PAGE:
Tuesday, 15 December 2009

Clara Zetkin in Britain

Appeal for information

Dear Friends

I'm researching Clara Zetkin's reception and influence in British politics (1886-1933), and would be pleased to learn of any references to her (positive or negative) in any biographies, memoirs, diaries, correspondence, etc., of British figures.

She was involved with the Second and Third Internationals, and founded the International Socialist Women's Movement; she communicated with the SDF, the BSP, the Women's Labour League and the ILP, and was in contact with Eleanor Marx-Aveling, Dora Montefiore, Margaret MacDonald, Fenner Brockway, J. T. Murphy, Margaret Bondfield, Marion Phillips and Mary Longman. I'd be interested in references to Zetkin's contact with these people and groups - but also any additional contacts with Britons (or emigres living in Britain, such as Friedrich Engels, Karl Kautsky, Eduard Bernstein, etc.).

Anything - no matter how minor - would be a great help. Email me on H_G_W_@hotmail.com with your leads. Ta.

Dr John S. Partington

Monday, 14 December 2009

Donald Sassoon remembers Nina Fishman

Nina Fishman (1946-2009), 'Historian, political activist and outstanding character of the British left'. Condolences from the LSHG to Nina Fishman's family and friends. For a review of one of her works, The British Communist Party and the Trade Unions, 1933-45, see here

Monday, 7 December 2009

The William Morris Hall

A centenary celebration for a building
The William Morris Hall
Somers Road E17

Tuppence a brick (old money)

On 13 December 1909 artist and socialist Walter Crane opened the William Morris Hall: bringing to joyous conclusion six years of fundraising, preparation and hard voluntary labour.

In 1903 the brothers Ben and Charles Buck started the idea of a home for the socialist, radical and trade union people of Walthamstow. Funded by workers buying a brick for 2d (old money), sponsored bike rides and social events, the collective organisations of the Social Democratic Federation, Walthamstow Socialist League, the William Morris Club, the Clarion Cyclists, the trades council, anarchists, suffragettes and many more, the hall was built by volunteer craftsmen on Sunday mornings on squatted land.

The William Morris Hall for the 30 years was the centre of political and cultural life in the town. Amongst the many speakers who came over the years were: dock worker’s leader, Ben Tillet, the Countess of Warwick, H M Hyndman, Will Thorne, new Labour MP for West Ham South (1906), Sylvia Pankhurst, George Bernard Shaw, Victor Grayson, lion tamer, adventurer, folk hero, firebrand independent socialist MP and Walthamstow’s own Val McEntee. From day one it housed the Socialist Sunday School, where over a hundred children each week come together in secular fellowship to learn the socialist 10 commandments.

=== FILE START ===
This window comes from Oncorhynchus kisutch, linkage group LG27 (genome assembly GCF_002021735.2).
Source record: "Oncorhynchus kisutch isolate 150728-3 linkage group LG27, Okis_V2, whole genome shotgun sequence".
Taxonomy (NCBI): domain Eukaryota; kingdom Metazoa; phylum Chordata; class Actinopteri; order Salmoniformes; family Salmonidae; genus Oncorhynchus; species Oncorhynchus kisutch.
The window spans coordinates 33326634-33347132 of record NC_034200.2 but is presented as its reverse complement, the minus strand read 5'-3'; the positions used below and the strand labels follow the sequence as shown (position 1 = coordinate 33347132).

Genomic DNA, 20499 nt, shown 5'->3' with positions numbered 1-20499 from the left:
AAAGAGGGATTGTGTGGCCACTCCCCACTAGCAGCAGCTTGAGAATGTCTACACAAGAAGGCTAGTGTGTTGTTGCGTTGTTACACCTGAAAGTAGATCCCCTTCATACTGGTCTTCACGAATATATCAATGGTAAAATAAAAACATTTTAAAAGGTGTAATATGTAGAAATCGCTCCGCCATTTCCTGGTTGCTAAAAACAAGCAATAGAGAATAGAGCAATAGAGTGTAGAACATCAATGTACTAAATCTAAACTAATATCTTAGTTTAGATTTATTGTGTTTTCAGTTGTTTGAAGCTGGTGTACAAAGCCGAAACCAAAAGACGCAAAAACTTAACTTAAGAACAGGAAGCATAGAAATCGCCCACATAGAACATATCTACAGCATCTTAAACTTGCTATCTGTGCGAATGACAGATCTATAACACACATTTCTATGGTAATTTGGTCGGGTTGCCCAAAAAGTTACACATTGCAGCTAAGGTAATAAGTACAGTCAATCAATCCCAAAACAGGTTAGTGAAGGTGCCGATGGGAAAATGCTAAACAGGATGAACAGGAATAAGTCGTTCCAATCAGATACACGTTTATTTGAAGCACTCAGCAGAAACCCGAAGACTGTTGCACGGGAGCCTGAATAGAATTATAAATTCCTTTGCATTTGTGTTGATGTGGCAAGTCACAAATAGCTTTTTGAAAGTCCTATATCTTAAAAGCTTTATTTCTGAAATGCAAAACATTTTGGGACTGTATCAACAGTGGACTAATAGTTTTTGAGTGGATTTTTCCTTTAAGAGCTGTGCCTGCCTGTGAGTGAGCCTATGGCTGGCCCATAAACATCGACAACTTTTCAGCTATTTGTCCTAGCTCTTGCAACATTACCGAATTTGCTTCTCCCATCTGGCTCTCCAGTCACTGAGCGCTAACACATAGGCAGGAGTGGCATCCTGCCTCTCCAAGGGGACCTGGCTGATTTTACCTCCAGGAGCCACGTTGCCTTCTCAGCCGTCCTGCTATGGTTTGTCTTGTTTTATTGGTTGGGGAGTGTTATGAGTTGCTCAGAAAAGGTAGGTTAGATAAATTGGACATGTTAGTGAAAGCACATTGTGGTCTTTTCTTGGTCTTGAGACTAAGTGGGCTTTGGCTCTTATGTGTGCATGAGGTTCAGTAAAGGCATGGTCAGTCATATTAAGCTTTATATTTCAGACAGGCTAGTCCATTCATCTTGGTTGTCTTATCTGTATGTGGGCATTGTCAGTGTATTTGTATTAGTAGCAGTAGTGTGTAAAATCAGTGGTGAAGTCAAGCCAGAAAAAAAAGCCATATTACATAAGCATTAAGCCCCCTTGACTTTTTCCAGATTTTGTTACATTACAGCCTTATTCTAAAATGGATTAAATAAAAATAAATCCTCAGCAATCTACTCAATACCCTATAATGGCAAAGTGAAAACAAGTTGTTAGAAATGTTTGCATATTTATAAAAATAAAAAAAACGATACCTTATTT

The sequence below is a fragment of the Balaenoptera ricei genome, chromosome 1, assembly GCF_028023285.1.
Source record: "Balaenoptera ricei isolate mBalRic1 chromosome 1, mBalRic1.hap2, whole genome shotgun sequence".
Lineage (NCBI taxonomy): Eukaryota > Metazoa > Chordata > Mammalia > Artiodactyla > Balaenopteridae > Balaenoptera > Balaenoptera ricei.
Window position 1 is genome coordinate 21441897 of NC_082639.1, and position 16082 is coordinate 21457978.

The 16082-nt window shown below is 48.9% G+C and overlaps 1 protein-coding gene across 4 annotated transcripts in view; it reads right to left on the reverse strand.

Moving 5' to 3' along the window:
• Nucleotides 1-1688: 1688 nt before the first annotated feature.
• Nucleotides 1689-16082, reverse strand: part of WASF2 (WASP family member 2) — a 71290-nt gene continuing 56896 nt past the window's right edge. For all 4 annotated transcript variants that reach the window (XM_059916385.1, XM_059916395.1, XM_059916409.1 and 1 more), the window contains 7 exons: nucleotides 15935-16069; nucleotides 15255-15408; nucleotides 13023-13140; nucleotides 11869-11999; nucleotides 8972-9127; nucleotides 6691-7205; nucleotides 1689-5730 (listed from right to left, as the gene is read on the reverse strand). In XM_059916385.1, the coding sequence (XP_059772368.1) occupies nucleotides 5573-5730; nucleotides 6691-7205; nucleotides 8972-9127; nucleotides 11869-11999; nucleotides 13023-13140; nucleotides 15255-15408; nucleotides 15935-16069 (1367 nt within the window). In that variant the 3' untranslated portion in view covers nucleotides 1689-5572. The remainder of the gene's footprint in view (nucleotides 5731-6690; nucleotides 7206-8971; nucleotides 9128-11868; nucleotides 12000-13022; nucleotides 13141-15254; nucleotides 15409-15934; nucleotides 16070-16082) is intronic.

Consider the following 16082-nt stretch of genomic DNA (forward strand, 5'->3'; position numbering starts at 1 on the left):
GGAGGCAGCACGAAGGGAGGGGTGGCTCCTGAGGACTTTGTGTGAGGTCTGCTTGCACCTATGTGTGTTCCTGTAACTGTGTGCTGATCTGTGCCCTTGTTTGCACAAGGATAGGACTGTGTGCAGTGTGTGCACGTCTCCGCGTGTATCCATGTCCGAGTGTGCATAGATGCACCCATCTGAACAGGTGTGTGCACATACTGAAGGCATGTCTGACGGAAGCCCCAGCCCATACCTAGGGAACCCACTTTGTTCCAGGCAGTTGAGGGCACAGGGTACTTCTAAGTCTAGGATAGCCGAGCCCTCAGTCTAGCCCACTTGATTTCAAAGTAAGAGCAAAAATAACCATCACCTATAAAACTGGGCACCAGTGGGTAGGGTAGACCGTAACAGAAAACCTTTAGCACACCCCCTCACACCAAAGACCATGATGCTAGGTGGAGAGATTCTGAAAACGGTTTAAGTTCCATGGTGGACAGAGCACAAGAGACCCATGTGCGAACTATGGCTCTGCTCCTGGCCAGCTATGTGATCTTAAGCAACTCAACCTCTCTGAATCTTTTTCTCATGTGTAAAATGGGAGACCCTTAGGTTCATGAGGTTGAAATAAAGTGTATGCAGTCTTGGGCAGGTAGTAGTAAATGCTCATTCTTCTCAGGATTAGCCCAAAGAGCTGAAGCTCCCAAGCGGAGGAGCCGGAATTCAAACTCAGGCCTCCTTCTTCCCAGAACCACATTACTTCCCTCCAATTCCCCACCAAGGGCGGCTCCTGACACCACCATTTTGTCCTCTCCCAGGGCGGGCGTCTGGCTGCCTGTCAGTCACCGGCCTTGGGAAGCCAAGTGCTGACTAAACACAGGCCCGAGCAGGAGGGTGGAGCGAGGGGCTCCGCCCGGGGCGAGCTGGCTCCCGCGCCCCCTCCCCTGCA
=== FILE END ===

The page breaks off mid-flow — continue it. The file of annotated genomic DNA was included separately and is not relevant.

In the early 1920s the William Morris Brass Band and the William Morris Orchestra were formed. One for street marching and open air meetings, the other for concerts and dancing. The Hall had its own choir. In 1923 Charles Buck started a theatre group; performing plays by Ibsen and Shaw.

The building is a now home to the Limes Community and Children’s Centre. The inside has changed but most of the bricks are the same. I want to celebrate it’s 100 years with words and music. The pioneers who campaigned for a fairer, different world did it with verse and song, as well as marches and struggle. Let’s celebrate the building, the Buck brothers and countless others, but most of all let’s celebrate our past into the future.

Please bring banners

Sunday 13 December
William Morris Hall, Somers Road Walthamstow E17
Assemble at 2 pm
Music and words, then walk to Ye Olde Rose and Crown for more celebration

Please contact Roger Huddle if you want to be involved: roger.huddle@ntlworld.com

LSHG Seminars Spring Term 2010

LSHG Seminars Spring Term 2010

Monday February 15th
Ian Goodyer: 'Crisis Music The Cultural Politics of Rock Against Racism in the 1970s'

Saturday February 27th
LSHG Conference: 'The Vote- What Went Wrong?'
Speakers include Owen Ashton, Logie Barrow, Ian Bullock, Neil Davidson, Keith Flett, Mike Haynes

Monday March 15th
John Charlton 'Don’t You Hear the H Bombs Thunder; Youth & Politics on Tyneside in the late 1950s and early 1960s'

All seminars are at 5.30pm Pollard Room, Institute of Historical Research, Senate House, Malet St London, WC1. Free and open to all without ticket. For more details email Keith Flett at keith1917@btinternet.com